How to proceed with a foreclosure in South Carolina
Though the recession is over and the real estate market has largely rebounded, there are still circumstances that may lead to homeowners defaulting on their mortgages. Perhaps they were laid off, are going through a divorce or maybe they are dealing with a large amount of debt.
Though you have sympathy for their issues, your company needs this money to continue doing business. If a homeowner stops paying a mortgage, he or she has broken the mortgage agreement. As a South Carolina lender, you have the right to foreclose on the property. Before your company begins the process, here are some things you and your team may need to know.
You take the borrower to court
South Carolina is a judicial foreclosure state. To proceed with a foreclosure, your company must sue the borrower and show that the property should be foreclosed on. The homeowner has the right to protest the foreclosure and mount a case arguing against it. The homeowner can ask you to prove the default occurred, ask you to show the amount owed and try to claim he or she is eligible for a mortgage modification.
Depending of the strength of the borrower’s case, this could significantly slow down the foreclosure process. Before you file a lawsuit, your business will likely want to contact an attorney with experience representing lenders during the foreclosure process. An attorney can help your company build a strong case for foreclosing on the property.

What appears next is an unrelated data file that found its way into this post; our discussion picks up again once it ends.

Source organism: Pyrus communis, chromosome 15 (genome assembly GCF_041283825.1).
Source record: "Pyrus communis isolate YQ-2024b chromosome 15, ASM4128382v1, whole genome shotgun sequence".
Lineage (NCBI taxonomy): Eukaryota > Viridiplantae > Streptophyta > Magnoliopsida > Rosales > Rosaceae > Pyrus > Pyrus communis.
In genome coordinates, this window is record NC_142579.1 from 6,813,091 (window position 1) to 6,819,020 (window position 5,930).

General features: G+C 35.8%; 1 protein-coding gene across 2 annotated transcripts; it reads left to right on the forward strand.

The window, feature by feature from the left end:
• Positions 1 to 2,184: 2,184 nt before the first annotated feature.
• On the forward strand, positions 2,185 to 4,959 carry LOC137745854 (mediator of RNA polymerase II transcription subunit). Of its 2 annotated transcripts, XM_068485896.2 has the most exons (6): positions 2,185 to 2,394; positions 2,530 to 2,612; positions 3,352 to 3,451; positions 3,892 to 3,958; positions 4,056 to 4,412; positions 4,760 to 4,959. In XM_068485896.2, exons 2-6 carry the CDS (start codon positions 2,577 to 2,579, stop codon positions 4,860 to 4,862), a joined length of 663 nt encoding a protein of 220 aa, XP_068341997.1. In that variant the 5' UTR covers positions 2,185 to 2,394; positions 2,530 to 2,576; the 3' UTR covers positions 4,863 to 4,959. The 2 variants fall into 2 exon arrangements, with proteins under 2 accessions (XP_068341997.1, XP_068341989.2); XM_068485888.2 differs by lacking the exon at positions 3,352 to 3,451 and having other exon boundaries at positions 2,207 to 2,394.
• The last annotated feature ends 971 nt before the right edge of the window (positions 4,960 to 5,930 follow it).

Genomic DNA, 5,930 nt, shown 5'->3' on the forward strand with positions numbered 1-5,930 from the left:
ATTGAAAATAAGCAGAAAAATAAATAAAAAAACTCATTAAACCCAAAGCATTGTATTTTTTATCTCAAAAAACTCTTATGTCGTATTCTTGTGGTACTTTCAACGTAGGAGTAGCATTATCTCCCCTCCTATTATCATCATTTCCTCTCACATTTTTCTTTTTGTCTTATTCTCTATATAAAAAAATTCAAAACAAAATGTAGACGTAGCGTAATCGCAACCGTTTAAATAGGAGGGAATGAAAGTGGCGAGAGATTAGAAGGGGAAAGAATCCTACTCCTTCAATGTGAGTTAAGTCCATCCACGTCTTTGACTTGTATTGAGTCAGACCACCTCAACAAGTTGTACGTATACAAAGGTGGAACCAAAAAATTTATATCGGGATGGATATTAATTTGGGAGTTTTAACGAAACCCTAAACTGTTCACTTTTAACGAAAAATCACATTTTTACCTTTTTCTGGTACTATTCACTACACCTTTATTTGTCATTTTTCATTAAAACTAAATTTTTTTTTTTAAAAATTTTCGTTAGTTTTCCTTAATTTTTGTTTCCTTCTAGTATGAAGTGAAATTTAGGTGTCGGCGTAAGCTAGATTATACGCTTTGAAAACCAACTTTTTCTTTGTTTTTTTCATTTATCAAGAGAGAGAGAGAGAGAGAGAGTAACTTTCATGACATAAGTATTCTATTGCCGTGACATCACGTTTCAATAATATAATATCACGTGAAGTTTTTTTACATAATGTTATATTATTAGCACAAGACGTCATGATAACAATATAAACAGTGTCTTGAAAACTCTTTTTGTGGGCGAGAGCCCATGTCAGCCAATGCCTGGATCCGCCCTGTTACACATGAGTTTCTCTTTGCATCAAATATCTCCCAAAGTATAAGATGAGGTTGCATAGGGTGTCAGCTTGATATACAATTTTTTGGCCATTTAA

Time to pay off costs
If the court finds that the borrow is in default, it may give him or her a set amount of time to pay the amount that is past due, plus other costs. Assuming the homeowner cannot pay this amount, the court then decrees that the property will be sold.
A public sale occurs
The notice of sale must be published in several public places, typically one place is at the courthouse. It will also need to be published in a local paper. All these notices need to occur at least three weeks before the sale.
Often the sales occur at the courthouse, unless the court orders otherwise. On the day of the sale, the property is open to public bidding. The public sale only lasts for one day, but in South Carolina, the bidding remains open for 30 days after the sale. If there are no objections to the sale price, the sale of property is finalized within three months.
A borrower must leave the property
After the foreclosure sale, the former homeowner must vacate the property. Many lenders give the former homeowners ten days or so to pack his or her belongings and leave. If a former homeowner refuses to move out, you can apply for a writ of assistance that directs a law enforcement officer to remove him or her from the property.